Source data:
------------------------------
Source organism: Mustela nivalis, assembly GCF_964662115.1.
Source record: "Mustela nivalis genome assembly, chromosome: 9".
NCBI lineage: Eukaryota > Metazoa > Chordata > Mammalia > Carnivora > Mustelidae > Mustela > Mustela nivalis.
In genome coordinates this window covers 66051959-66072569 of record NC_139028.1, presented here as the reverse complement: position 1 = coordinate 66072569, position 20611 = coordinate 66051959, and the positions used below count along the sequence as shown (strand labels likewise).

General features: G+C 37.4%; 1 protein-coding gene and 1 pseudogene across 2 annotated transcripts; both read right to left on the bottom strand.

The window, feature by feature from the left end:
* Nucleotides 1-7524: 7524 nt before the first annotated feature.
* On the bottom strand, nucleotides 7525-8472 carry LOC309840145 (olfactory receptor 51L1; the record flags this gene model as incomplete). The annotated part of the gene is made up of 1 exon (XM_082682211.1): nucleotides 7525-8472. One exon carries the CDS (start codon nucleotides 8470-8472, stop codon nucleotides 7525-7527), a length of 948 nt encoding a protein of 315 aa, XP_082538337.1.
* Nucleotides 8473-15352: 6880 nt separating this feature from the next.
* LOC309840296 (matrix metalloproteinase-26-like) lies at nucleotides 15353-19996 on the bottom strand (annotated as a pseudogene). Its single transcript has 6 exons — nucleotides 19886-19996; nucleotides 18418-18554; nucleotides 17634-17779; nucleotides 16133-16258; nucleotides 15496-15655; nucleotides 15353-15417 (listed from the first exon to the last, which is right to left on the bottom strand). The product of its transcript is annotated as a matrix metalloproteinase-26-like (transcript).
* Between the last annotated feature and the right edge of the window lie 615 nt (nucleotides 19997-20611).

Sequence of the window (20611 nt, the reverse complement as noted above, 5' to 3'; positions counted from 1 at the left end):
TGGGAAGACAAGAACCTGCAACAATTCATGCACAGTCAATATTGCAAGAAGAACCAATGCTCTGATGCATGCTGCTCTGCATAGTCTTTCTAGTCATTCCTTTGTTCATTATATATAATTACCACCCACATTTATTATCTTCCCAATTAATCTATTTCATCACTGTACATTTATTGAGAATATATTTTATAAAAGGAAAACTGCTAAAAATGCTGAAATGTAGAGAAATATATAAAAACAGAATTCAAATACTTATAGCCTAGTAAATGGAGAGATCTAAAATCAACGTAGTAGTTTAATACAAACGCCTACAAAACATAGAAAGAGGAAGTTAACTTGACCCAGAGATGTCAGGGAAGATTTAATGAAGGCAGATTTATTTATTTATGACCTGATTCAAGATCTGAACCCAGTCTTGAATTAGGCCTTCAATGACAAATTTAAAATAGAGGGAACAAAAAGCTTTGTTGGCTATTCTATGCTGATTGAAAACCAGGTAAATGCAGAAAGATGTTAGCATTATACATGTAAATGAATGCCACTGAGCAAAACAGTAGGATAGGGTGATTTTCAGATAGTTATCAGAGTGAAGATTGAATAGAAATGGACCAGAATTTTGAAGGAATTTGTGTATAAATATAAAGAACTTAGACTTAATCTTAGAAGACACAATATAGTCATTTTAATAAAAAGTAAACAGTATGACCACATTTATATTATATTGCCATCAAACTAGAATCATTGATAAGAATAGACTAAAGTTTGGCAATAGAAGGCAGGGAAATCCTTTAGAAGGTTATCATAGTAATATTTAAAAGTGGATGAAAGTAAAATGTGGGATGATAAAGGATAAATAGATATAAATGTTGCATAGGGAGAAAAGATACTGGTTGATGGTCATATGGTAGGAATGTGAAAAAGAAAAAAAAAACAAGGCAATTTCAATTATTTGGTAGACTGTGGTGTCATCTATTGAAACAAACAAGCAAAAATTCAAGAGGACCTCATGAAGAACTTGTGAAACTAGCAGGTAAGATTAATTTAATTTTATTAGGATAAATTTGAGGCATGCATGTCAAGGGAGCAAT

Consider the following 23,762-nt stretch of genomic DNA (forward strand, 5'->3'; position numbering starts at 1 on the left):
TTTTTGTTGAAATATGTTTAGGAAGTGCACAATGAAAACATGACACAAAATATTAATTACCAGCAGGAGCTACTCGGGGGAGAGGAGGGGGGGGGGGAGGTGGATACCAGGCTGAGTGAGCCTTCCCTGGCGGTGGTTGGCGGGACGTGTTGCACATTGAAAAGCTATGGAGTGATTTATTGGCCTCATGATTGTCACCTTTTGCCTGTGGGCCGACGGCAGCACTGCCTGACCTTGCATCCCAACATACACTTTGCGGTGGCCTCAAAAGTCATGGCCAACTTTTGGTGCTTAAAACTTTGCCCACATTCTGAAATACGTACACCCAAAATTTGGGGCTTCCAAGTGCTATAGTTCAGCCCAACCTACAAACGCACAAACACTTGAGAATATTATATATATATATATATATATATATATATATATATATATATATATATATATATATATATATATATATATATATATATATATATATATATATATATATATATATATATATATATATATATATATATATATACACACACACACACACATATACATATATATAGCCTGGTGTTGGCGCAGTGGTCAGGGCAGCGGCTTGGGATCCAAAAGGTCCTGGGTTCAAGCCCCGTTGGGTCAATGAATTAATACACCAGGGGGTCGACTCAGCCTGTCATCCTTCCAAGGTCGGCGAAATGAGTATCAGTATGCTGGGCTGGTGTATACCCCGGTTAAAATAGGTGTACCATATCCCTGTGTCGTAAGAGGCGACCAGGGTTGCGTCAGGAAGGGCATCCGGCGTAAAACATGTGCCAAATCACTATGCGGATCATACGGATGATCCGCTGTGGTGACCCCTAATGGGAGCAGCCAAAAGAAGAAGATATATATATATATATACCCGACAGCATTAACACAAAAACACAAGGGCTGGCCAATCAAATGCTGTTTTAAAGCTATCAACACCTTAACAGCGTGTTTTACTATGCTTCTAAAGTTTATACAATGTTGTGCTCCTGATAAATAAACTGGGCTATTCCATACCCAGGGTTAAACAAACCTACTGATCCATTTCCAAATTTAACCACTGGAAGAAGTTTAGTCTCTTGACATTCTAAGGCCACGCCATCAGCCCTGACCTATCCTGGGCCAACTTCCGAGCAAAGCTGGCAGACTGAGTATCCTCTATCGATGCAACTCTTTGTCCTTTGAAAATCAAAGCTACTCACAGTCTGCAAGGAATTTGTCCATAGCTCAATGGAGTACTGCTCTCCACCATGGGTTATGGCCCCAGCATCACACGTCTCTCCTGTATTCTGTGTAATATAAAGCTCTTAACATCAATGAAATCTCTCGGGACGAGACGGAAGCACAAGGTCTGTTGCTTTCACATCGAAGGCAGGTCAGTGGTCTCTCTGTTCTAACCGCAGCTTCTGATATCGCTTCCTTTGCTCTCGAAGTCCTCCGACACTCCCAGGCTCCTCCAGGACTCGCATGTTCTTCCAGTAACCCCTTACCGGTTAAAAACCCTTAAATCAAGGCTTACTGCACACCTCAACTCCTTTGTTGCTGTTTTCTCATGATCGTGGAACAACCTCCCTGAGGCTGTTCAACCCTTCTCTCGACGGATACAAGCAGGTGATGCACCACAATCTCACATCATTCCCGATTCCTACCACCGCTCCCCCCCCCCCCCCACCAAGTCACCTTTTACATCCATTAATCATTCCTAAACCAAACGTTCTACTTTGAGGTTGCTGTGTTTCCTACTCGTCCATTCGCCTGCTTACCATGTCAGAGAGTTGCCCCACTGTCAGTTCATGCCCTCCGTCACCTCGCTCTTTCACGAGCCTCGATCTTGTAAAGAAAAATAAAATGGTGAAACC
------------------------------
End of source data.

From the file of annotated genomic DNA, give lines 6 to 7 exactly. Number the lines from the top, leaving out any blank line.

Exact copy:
The window, feature by feature from the left end:
* Nucleotides 1-7524: 7524 nt before the first annotated feature.